It's still something I'm grappling with though, and hope to return to later.

(Ramanan also has a good post on this, put up after I wrote this but before I got round to posting it.)


  1. Nick, I'm really glad you and Ramanan wrote these posts. "Haig Simons income" is a handy term and it is good to know what it should be called.
    The weird thing is that Mark A Sadowski readily acknowledged in the interfluidity comments that if beneficial ownership (and so capital gains) were transferred to poor people then they would dissave and spend much of it. BUT he said it would only be a one-off jolt to the system. He didn't seem to follow at all that it could be a re-cycling of retained earnings back to consumption and so to subsequent sales and profits.
    I really hope that the interfluidity post gets the ping-backs up for your post and Ramanan's post because these posts help to clarify (for me at least). I feel a bit sheepish about having dumped a morass of comments on that interfluidity post that perhaps just end up obscuring.important points.
    To me a big problem with wealth inequality is that it leads to underinvestment. We need to be investing in how we are going to cope with the future. If there is massive wealth inequality then most of the population will be economically excluded to it won't make sense to invest in new technology or sources of power or whatever. If all the money is with a handful of oligarchs, they will just need a few sedan chair carriers and clockwork watch making craftsmen. There will be no point in being able to provide for the penny-less rest of humanity. If everyone has financial power, then we will need the technological innovations that will allow us to get ample food without much freshwater, and energy from the sun and materials that can be endlessly re-cycled etc etc.
    PS Michael Hudson also makes a big point about capital gains being crucial to understanding what is going on in case you are unaware of his stuff and interested..

    1. Hi stone,

      I would have joined in the comments thread on that interfluidity post if I'd seen it at the time, although really the issues being bounced around needed more space to go through properly. I think Sadowski was making some good points, but I also think he was obscuring (whether deliberately or not) some other important points.

      I'll look at the Hudson stuff. As I said, I'm still not working out what I think of all this stuff. Distribution issues are quite tricky, especially if you combine it with life-cycle issues. I appreciate your comments on this and other posts where I have touched on the topic.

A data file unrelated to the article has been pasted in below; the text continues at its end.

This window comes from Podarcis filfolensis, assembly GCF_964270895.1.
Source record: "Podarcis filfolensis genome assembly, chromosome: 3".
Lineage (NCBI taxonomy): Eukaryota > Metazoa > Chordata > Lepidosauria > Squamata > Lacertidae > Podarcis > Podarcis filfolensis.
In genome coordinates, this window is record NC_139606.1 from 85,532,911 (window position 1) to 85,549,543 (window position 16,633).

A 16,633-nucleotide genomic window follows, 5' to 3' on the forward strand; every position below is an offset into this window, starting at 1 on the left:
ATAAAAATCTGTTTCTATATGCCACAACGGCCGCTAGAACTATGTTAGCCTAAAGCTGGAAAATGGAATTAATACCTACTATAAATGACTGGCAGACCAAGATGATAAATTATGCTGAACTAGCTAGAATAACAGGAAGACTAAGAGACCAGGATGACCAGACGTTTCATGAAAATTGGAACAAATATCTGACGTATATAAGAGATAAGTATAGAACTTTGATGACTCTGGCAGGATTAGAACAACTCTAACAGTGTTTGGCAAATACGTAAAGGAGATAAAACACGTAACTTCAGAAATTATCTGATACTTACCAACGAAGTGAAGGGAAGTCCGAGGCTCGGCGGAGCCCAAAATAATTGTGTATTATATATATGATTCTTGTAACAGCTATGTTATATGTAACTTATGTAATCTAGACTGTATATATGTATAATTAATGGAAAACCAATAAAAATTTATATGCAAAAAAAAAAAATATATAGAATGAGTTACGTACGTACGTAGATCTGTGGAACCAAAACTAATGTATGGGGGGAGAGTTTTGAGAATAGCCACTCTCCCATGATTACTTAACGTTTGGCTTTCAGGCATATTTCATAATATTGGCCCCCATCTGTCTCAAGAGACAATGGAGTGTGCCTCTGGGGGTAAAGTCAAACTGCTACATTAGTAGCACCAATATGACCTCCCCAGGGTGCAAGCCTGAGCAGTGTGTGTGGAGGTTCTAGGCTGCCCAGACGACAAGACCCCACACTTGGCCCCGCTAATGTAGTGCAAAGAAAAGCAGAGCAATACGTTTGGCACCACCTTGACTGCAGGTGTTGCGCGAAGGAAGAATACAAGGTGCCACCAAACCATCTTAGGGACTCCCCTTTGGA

2. Nick,

    Thanks for referring to my post.

    I think - if I am not wrong - one of your points can be summarized as saying that while it may be true that alpha(ry) may be less than alpha(py), it doesn't follow that saving(r)/(disp income) is greater than saving(p)/(disp income).

    Rather the rich may become richer because Wealth(r,-1) - YD(r) - C(r) + CG (r,0) rises faster than the poor.

    I think that may be true for some years but can we say it is true for all years?

    Even if true for all years, it still leaves open the question if income is distributed to the poor (either via primary distribution or secondary distribution), output will be higher or not.

    The two are slightly different questions I think.

    1. On the first point - yes, providing we understand saving as YD - C, not YD + CG - C. (Why did I use the term A rather than CG? - I don't know)

      On the second - not sure I understand that equation. We're saying here though that ( YD + CG - C) / (YD + CG ) is greater for the rich so they accumulate more.

      Is it true for all years? Not necessarily, but I'm not sure why there should definitely be a limit on it. There might if everyone followed some form of C = aYD + bW, but I'm not convinced they do.

  3. I'm interested from the Winterspeak post that Winterspeak and JKH thought that Mark A Sadowski was spot on and so I guess that I was blathering.
    To me the crucial point is that of firms doing the saving on behalf of their shareholders. You also make that point. I really don't understand why Winterspeak and JKH and Mark A Sadowski say that that is irrelevant and can not be viewed as saving by the wealthy.

    1. Liked some of your comments at Interfluidity.

      You may be interested in this review article by Marc Lavoie and Engelbert Stockhammer

    2. I think it's a question of definitions. The point is it does not count as saving and does not factor into the savings ratio. As I said, what is measured as taking place is a fall in household income, rather than a rise in savings. That doesn't mean though that important things aren't going on.

    3. Ramanan, thanks for the link, I'll check it out and thanks for the reassurance that I wasn't entirely wasting everyone's time with ignorant blather.

      Nick, so am I right in understanding that possibly it needs to be explicitly said that the underconsumption phenomenon manifests as reduced total household income due to less dissaving by the wealthy as they get capital gains?

    4. Perhaps I'd put it by saying that there may be a process, under which national income is accruing to the wealthy by building up in corporations rather than being distributed, thereby reducing household income and consumption, but still adding to their wealth.

    5. Stone,

      Yeah in particular Sadowski says "In particular, there is no such thing per se as corporate savings." which is quite wrong because it does have a definitive meaning and is the undistributed profits of corporations.

    6. What to me is the even more mysterious phenomenon is how this spills over into inflating the value of irreproducible assets of all types. It could be rights to collect parking charges in Detroit, or artworks, or land or pharma patents or whatever.